I spent the beginning part of this week sitting on a beanbag chair listening to branding experts, fundraising experts, community developers, innovators, and consultants share their knowledge to a room of hungry listeners. My co-worker and I were tucked away at the Serenbe Inn and Farmhouse at the Plywood Retreat for three days. We were presenting our strategic plan for the year and getting feedback, consulting, and support from a group of world changers. Here is a list of people I was privileged to learn from:
- Bob Goff: Where to begin with Bob Goff! Bob is the most interesting, creative, brilliant, and loving man I have ever met. Ever read A Million Miles in a Thousand Years? Donald Miller writes about him and his whimsical ways of living life—through the lens of hope and dreams fulfilled. Bob has a list of accreditations longer than my arm (including sharing leadership in a Washington law firm, serving as the Honorary Consul for the Republic of Uganda to the U.S., and teaching as an adjunct professor at Pepperdine Law School in Malibu) but chose to teach on doing what you were made to do over what you are able to do.
- Aaron Fortner: Community Developer and founder of Market + Main. He shared statistics about our country’s life cycle over time and how it portrays the ability for our projects to be sustainable. He talked about how 2012 is on the cusp of a “New American,” where what we do will dictate the next 80 years of American culture. He discussed how to make our projects sustainable throughout the next generation.
- Jeff Shinabarger: Founder of Plywood People. Jeff shared about his experience with social innovation and truths that any cause-oriented social entrepreneur should remember. One was, “You have to talk to the people whose problems you are solving. If they’re not feeling the impact of what you’re doing, you’re not solving the problem.” This was particularly a great reminder for me as I fight for these women.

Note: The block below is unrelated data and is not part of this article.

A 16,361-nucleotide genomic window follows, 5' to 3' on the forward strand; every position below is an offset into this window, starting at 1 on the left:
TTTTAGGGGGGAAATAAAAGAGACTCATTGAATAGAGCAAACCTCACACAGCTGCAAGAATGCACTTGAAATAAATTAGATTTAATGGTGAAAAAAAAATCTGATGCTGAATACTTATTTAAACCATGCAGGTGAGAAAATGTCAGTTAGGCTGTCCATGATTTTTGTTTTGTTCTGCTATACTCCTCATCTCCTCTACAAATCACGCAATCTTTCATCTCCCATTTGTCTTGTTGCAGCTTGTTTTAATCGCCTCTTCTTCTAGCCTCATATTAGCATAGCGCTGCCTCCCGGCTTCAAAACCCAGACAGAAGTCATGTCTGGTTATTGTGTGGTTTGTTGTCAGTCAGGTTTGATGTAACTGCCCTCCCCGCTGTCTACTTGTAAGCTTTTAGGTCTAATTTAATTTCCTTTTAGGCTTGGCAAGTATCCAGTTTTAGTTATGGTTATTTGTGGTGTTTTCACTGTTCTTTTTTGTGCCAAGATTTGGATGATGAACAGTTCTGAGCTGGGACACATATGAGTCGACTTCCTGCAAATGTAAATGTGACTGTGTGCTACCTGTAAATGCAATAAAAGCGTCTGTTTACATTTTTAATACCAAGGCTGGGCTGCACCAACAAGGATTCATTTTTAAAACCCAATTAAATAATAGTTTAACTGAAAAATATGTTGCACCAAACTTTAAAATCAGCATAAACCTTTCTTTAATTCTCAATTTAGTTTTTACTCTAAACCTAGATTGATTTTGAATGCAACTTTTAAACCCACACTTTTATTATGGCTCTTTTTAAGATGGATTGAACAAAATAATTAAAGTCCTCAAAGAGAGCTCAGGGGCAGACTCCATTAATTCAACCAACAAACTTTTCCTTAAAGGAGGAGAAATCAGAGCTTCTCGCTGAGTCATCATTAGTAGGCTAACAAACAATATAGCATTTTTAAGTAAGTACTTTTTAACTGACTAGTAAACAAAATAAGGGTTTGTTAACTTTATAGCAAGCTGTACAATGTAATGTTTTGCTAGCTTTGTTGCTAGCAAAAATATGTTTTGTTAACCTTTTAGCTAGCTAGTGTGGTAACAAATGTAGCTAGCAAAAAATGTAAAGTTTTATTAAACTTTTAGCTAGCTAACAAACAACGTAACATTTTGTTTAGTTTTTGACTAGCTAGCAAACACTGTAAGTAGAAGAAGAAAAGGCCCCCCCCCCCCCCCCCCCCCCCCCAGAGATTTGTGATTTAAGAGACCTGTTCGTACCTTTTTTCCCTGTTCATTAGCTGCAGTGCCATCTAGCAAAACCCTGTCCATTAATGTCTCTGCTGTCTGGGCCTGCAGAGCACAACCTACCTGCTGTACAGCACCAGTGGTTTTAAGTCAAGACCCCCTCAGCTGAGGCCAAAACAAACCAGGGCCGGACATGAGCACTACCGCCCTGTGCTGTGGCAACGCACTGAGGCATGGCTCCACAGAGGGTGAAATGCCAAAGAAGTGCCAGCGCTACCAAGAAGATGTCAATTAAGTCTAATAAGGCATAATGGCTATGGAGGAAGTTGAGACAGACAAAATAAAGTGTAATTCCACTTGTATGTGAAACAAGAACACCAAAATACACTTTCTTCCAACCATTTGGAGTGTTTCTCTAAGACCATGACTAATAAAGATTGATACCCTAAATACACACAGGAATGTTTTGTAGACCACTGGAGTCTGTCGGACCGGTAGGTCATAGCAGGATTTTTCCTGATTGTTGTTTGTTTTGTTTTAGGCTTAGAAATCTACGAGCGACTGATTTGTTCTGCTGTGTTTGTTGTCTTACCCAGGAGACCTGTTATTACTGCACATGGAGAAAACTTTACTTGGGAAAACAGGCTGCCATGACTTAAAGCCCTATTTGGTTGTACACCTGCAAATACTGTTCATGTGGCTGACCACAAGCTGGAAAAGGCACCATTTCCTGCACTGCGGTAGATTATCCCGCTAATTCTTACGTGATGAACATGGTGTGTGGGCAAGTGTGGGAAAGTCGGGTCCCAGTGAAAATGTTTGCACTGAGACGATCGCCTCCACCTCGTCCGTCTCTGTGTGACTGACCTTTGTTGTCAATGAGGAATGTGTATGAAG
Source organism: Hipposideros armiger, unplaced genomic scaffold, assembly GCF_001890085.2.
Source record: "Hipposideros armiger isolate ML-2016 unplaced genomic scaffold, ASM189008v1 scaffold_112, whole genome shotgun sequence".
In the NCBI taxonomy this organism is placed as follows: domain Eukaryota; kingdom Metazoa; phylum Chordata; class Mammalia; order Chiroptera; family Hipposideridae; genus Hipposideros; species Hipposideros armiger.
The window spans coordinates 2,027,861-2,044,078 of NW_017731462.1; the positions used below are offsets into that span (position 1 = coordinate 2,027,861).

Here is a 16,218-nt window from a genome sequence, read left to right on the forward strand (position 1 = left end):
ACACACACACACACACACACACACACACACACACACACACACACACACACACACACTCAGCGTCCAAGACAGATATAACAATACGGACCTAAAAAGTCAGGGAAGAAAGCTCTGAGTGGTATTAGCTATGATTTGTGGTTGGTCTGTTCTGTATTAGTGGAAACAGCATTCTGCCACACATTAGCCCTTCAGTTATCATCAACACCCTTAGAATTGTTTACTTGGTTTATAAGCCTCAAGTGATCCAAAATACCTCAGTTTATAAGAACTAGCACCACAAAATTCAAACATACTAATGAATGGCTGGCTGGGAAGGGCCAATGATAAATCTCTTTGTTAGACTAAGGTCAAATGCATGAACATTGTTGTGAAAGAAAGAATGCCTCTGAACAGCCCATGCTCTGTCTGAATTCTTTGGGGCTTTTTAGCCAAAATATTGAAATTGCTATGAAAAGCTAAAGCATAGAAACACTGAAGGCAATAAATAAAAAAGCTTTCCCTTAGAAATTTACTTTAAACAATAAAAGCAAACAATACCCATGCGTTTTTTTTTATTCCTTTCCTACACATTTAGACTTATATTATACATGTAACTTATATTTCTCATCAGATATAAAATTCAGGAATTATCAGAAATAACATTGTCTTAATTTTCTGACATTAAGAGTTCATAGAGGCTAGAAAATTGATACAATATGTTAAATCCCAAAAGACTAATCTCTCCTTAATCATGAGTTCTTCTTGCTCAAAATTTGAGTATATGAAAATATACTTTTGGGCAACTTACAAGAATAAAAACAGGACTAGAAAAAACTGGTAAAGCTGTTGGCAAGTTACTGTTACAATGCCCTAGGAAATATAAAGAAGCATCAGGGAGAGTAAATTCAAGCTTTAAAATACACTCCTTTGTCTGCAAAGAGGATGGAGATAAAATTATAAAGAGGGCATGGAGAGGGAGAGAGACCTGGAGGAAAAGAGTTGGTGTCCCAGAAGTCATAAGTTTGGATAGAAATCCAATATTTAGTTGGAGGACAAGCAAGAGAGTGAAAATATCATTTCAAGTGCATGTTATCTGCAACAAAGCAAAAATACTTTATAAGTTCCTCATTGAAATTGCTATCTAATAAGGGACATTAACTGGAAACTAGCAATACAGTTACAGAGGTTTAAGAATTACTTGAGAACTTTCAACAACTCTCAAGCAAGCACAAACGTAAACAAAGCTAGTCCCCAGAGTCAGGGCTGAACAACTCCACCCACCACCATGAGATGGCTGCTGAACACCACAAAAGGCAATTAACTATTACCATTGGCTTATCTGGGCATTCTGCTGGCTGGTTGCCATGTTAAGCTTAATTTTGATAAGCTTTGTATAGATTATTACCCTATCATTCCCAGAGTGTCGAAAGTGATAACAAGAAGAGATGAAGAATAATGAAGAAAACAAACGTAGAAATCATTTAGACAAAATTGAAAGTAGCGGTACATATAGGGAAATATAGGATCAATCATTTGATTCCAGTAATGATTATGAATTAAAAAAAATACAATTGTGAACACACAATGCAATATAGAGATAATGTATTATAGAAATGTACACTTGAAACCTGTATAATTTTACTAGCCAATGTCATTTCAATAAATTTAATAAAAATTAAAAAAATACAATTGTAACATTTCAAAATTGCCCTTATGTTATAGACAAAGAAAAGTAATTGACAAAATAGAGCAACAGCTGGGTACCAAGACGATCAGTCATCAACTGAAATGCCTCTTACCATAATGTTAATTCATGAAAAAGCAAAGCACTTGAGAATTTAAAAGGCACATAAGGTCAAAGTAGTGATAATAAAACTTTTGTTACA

- Blake Howard: Creative Director and Co-Founder of Matchstic, a Branding Firm. Blake talked about how people change, thusly, so should the methods we use to market to them. He talked about how in the late eighties and nineties, advertising was the way to convince Americans to buy. Now, the millennial generation is best persuaded by branding—positioning your brand so well in the public eye that you are creating advocates for your product or organization.
- Catherine Rohr: Founder of Defy Ventures, which is a program to promote entrepreneurship opportunities for prisoners. She talked about fundraising for non-profits. She talked about referrals, the importance of an ‘over-the-top’ thank you process, and being tenacious with your donors. I highly recommend you read her notes on Plywood’s blog.
- Charles Lee: Founder of Ideation Consultancy and Author of Good Idea. Now What? He talked about his new book and the strategies of putting great ideas into practice. He talked about the importance of writing down your processes and constantly finding new ways to improve them.
As you can see, it was a jammed pack three days. Not a minute went by without a priceless piece of advice to jot down or another innovator to connect with. I hope this post inspired you to pursue your projects and gave you some great resources to get started.